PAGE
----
The Economist | Aga Khan Museum: The Riches of the Islamic World

The fourth Aga Khan, now 77, was a young prince when he entered Harvard University. “It was extraordinary,” he recalls. “That whole year in Humanities I, the Islamic world was totally absent, zero.” This is the first museum created by the global development network he later formed, and it sets out to illustrate the richness and diversity of Islamic cultures.

Park facing exterior of the Aga Khan Museum in Toronto. The museum opened in September 2014 and is the first in North America dedicated to showcasing Muslim art and culture. (Photo: Janet Kimber/Aga Khan Museum)
Park facing exterior of the Aga Khan Museum in Toronto. The museum opened in September 2014 and is the first in North America dedicated to showcasing Muslim art and culture. (Photo: Janet Kimber/Aga Khan Museum)

THE low-slung, white-granite Aga Khan Museum in north-east Toronto shimmers through the autumn leaves. On first view the newly opened 17-acre site seems like an image out of a desert dream. It has a garden with five reflecting pools, as well as a dramatic, glass-domed prayer hall and a community centre for local Shia Ismaili Muslims. (The Aga Khan is spiritual leader and adviser to the world’s 20m Ismailis.) This 21st-century evocation of the Muslim East—an unexpected sight in a city that gets covered in snow for months each year—makes a fantastical introduction to a museum of Islamic arts.

The museum’s central courtyard, which is open to the sky, has glass walls 13 metres (42.7 feet) high, etched with lattice patterns. When sunshine strikes the walls, the play of shadows is mesmerising.

SAM_0584-MOTIONA decade ago, the Aga Khan twice tried to buy a London site for his museum, a place that would be devoted not only to a celebration of the aesthetic achievements of Islam, but also to the very different cultures that produced them. The lack of support from government and arts institutions in Britain is all the more distressing in retrospect given that an appreciation of the richness and variety of Islamic cultures and the arts they produced seems more important with every news report from the war-torn Middle East. Visitors to Toronto are strongly advised to spend some time in a museum whose bold setting is inseparable from its contents. And while there they should make a point of seeing the prayer hall at the Ismaili Centre (booking required)—here, at least, the world feels serene and harmonious.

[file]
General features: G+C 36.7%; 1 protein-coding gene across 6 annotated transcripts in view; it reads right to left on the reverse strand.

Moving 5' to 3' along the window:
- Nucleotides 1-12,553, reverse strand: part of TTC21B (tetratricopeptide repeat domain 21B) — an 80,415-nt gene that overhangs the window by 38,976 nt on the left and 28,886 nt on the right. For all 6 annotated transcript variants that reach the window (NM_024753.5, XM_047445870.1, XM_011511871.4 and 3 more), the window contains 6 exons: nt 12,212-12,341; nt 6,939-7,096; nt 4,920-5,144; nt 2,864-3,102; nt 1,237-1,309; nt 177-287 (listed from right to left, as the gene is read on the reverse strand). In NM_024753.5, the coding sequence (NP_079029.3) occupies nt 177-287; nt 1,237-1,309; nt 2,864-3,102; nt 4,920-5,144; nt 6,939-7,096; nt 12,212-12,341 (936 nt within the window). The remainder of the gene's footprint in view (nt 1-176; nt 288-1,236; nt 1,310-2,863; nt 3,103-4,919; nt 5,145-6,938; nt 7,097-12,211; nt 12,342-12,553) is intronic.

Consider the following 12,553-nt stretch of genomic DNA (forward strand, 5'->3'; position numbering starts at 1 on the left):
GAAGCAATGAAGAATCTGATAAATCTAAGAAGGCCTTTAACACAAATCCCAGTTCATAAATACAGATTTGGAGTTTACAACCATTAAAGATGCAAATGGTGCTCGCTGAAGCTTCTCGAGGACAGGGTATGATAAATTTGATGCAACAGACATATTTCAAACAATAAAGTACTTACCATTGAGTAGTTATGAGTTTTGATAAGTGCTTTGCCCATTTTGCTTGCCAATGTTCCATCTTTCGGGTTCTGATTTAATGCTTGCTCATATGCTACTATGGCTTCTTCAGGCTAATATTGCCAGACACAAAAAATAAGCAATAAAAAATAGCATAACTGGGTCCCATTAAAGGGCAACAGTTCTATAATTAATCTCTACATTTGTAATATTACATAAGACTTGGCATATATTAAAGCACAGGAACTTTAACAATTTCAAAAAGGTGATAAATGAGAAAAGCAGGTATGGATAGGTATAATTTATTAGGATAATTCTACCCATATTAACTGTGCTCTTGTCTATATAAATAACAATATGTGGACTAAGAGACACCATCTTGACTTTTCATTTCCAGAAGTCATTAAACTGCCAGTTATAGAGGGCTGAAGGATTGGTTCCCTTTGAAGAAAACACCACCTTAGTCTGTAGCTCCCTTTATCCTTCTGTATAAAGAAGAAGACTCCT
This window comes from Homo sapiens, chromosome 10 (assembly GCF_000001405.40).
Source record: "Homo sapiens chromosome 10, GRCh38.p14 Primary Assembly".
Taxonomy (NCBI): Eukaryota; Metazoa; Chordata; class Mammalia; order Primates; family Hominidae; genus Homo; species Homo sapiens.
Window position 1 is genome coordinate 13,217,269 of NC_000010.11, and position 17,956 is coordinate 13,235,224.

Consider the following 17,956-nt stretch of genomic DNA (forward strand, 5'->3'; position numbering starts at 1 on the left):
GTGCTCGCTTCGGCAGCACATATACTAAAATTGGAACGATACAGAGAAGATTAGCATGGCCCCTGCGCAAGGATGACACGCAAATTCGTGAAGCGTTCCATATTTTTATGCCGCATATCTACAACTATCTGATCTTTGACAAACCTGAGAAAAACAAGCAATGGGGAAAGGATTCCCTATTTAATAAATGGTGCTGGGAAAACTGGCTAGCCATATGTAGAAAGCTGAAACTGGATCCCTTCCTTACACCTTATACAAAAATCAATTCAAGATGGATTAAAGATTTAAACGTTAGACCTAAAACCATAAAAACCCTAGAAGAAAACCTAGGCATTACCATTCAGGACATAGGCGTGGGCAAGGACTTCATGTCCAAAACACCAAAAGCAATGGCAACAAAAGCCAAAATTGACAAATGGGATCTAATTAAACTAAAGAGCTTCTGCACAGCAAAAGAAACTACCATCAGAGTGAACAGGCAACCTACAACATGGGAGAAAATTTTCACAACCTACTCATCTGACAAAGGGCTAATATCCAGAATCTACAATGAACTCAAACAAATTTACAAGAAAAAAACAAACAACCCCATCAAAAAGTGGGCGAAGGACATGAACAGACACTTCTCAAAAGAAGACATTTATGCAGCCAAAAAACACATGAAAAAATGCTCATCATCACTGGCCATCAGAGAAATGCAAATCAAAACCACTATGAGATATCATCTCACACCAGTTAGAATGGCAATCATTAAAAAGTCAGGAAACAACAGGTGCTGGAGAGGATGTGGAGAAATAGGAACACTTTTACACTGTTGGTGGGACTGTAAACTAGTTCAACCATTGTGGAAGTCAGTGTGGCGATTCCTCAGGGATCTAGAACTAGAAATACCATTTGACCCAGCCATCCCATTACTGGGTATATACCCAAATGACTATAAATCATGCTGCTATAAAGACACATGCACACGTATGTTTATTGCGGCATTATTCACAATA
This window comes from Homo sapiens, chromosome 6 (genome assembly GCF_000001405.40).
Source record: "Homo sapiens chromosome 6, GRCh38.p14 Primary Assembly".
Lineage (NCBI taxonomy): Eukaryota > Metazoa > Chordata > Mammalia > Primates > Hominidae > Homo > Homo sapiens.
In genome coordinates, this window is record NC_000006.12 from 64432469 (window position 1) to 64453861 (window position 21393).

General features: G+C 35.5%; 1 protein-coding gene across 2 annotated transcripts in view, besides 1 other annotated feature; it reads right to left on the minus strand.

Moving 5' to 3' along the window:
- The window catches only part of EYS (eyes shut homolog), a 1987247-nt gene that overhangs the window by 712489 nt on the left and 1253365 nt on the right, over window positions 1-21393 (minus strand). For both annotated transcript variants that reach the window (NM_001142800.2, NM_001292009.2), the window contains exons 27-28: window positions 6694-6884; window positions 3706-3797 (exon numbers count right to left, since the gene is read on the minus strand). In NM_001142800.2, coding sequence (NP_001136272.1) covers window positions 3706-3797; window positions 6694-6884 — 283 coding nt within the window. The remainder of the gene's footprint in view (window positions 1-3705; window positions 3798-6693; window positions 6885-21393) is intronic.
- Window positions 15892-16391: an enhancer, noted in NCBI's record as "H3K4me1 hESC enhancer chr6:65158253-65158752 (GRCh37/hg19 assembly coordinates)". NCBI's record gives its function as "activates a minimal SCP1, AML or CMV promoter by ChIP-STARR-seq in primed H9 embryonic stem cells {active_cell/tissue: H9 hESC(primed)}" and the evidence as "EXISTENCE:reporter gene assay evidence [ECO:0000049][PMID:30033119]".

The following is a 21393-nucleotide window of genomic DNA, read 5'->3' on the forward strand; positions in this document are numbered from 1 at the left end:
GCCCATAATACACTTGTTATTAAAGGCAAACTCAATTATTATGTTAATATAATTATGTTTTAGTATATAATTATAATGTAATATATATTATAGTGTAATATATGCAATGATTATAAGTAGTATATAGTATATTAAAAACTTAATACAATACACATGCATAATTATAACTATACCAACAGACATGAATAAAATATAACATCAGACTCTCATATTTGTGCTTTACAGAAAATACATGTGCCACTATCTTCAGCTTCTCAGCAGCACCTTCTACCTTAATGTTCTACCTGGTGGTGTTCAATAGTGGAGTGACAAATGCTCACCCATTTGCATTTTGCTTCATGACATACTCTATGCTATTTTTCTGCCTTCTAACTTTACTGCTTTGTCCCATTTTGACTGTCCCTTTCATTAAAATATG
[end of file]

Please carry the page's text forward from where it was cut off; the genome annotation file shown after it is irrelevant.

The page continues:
Some 300 objects and art works are displayed inside, including superb examples of metalwork and ceramics, textiles and calligraphy, painting and sculpture. But one of the first things the visitor sees is a useful wall-sized map that charts the progress of Islam across the world. In a single century following the death of Muhammad in 632 it spread from the Arabian Peninsula across North Africa to Spain, and then later in the other direction, across to Iran, Central Asia, India and Indonesia.

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Earlier and Related – Aga Khan Museum Inauguration – Selected Media & Press Coverage

The Prime Minister’s Office | 24 SEVEN Exclusive: PM marks opening of Ismaili Centre, Aga Khan Museum and Park

The Wall Street Journal | The Aga Khan’s New Islamic Treasure Trove

Forbes | A Museum Gifted By Aga Khan

The Washington Post | Pulitzer Prize-winning Art and Architecture Critic writes about Aga Khan Museum & Ismaili Centre in Toronto

The Globe & Mail | Toronto’s Aga Khan Museum, opening this week, is a world-class showcase for Islamic art

Newsweek | Aga Khan Museum: Enlightened Islam Fights Back Against Jihadist Brutality

Al Jazeera | Aga Khan Museum: Inside N America’s first Islamic art museum

Al Arabiya – العربية | Video: Aga Khan: Canada’s first Islamic Art Museum

Fast Company | Ainsley O’Connell: A Look Inside Fumihiko Maki’s Gorgeous New Museum For Islamic Art

The Guardian | Aga Khan Museum: North America finally gets a home for Islamic art

Earlier and Related: All Media & Press Coverage on Aga Khan Museum

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